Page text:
As the final countdown for the London Olympics began a few months ago, the two things that rang in our ears were how budget-conscious this edition of the Games will be and what legacy it will leave for the London public.
The sporting extravaganza that we call the greatest show on earth has always had its share of detractors for the huge financial outlay. But it has continued to hold aspiring cities in thrall over the decades. Tales of how the then British Prime Minister Tony Blair’s famous tea diplomacy won the day for London in July 2005 has now become part of folklore among British media and its citizens.
But that was then, a far cry from July 2012 when the whole of Europe is in the throes of a double-dip recession and Britain is no different, grappling with rising unemployment and costs. No Olympic Games, at least in recent memory, have been able to avoid the inevitability of going over the budget, but the UK government has pulled out all the stops to show that it is on time and under budget.
While a final bill can be produced only after the Games, the government says it is very much within the projected budget of £9.3 billion (Dh53.2 billion) - a figure set in 2007 - as a contingency fund of £476 million was lying ‘unused’ even a month before.
Faced with increasing pressure from a parliamentary watchdog committee as well as investigation by the media, which hinted at a spiralling budget because of construction and security costs, the British sports minister Hugh Robertson got down to some serious damage control. It will take some time to realise whether it’s all merely clever financial juggling.
Back in March the Public Accounts Committee estimated that the Olympics was in danger of exceeding its construction and operating budgets, with the total cost to the public purse closer to £11 billion.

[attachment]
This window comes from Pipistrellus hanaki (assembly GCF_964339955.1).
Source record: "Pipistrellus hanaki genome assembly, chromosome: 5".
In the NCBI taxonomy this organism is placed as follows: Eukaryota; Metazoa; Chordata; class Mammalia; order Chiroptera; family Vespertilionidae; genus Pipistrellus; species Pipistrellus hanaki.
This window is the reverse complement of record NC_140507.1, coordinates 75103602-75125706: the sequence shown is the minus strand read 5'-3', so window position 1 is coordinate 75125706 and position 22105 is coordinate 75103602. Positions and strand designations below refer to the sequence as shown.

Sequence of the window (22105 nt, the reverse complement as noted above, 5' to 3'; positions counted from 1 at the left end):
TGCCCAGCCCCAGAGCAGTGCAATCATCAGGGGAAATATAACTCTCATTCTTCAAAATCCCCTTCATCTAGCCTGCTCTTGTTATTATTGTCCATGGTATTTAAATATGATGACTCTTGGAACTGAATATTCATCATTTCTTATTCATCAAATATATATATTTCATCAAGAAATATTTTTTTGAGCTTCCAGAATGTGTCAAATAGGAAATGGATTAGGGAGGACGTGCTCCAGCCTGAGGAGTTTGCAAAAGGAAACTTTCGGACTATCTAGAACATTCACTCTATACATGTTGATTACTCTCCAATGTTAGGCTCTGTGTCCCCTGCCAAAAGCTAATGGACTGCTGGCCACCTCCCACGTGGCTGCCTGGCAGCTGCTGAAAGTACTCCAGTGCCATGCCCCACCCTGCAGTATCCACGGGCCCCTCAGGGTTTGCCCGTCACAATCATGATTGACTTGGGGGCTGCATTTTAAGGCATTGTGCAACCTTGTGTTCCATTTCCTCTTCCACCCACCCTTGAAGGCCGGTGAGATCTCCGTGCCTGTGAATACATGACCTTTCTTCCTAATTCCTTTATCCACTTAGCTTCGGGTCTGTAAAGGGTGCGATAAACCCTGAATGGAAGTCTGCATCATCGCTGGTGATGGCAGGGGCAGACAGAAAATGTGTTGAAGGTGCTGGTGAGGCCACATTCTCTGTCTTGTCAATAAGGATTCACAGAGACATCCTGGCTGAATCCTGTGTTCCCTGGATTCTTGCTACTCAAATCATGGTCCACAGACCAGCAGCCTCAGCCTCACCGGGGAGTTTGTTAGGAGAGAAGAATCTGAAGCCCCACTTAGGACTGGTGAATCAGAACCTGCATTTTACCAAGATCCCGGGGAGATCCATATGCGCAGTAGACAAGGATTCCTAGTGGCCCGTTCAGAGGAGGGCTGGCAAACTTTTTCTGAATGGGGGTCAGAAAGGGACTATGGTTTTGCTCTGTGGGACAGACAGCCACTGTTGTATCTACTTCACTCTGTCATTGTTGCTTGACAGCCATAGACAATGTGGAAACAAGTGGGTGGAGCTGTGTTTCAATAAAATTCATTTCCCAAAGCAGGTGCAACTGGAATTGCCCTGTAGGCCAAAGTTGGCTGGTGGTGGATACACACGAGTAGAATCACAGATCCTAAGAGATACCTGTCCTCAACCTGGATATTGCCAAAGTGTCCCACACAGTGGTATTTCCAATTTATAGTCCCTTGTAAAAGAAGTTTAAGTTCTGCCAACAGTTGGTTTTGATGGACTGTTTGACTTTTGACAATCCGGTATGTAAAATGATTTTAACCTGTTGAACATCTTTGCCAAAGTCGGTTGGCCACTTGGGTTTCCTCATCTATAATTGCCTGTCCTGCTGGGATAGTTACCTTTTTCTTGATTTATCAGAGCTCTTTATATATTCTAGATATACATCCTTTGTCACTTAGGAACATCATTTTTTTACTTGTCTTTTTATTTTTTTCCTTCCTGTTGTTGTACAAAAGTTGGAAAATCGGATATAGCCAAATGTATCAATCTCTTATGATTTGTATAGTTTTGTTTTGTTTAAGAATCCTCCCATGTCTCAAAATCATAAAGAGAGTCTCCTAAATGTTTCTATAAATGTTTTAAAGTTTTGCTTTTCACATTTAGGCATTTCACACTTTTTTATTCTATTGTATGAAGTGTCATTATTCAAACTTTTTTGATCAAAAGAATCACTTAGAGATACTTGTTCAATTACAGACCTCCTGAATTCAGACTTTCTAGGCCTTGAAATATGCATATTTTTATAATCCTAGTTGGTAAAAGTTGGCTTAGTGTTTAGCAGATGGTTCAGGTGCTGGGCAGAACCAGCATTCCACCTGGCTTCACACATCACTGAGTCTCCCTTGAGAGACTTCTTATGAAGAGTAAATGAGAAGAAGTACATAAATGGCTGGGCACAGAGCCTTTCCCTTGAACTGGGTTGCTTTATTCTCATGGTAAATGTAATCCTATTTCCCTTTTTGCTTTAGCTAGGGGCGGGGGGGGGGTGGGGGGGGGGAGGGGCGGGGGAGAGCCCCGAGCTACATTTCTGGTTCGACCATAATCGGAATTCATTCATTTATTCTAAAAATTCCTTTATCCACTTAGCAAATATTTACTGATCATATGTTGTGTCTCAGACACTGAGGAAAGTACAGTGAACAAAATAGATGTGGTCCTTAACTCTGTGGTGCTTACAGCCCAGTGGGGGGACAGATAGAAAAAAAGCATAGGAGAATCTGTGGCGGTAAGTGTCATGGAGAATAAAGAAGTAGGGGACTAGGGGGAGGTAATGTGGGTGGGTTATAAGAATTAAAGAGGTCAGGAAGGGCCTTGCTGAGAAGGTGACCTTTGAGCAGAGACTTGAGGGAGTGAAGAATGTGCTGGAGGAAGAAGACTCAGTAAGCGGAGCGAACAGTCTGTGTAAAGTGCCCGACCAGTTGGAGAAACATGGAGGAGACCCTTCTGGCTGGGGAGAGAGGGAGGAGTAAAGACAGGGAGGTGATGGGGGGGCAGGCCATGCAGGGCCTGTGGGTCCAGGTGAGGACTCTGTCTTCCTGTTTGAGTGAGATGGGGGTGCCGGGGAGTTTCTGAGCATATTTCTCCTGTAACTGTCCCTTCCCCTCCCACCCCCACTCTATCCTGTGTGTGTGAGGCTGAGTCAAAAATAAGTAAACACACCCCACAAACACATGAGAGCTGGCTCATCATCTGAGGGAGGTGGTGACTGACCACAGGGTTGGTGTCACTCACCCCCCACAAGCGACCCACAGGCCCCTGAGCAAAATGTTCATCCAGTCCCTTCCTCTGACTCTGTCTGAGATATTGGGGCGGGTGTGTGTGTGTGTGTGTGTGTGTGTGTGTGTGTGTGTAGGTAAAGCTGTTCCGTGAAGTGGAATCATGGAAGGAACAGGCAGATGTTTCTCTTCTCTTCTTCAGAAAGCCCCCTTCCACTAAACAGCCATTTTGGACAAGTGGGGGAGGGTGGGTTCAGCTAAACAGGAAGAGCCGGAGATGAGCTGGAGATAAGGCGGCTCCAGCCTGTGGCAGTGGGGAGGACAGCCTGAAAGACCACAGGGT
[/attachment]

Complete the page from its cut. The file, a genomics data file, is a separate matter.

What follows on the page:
However, even if the final budget for London does reach 11 billion pounds, it will still be only half the estimated cost of the 2008 Beijing Olympics, and that’s no mean achievement in itself.
The government has stressed that rather than trying to compete with the huge scale of China’s coming out party, the London Games uses many temporary stadiums that can be reused elsewhere. Even the main Olympic Stadium in Stratford has been designed to have its 80,000 capacity reduced to 25,000.
While the lion’s share of the budget comes from the government, the organisers of the Games, London Organising Committee of the Olympic Games, has raised around £2.1 billion, with £1 billion coming from the International Olympic Committee; £600 million from ticket revenue; £700 million from sponsorship; and £89 million from merchandise sales.
A blueprint for the future
Even after taking the detractors’ views on board, the general perception that friends and colleagues have carried back from recent visits to London is that the Games could provide aspiring countries in the future with a likely blueprint on how to stage cost-effective Games. A major testimony of London’s vision for the Games aimed at leaving a legacy is the Olympic Park in east London, or the Lower Lea Valley. Once seen as one of the most rundown areas in the city and home to heavy industries for the past 400 years, it later became a giant domestic and industrial landfill.
The organisers took on the huge challenge of converting this wasteland into the main venue for the Games — a project that was completed on time and within budget by the summer of 2011. The Olympic Village would offer a total of 2,800 new homes, great news for a city faced with a shortage of real estate.
Whatever stringent efforts may be made to cut costs further, one thing is clear. No modern Olympics can replicate the so-called Austerity Games held in London in 1948, three years after the Second World War, when some teams even brought their own food.
Be that as it may, London, by all accounts, seems to have put its best foot forward to be in sync with these challenging economic times.
As for the rest, it’s now time to get on with the Games.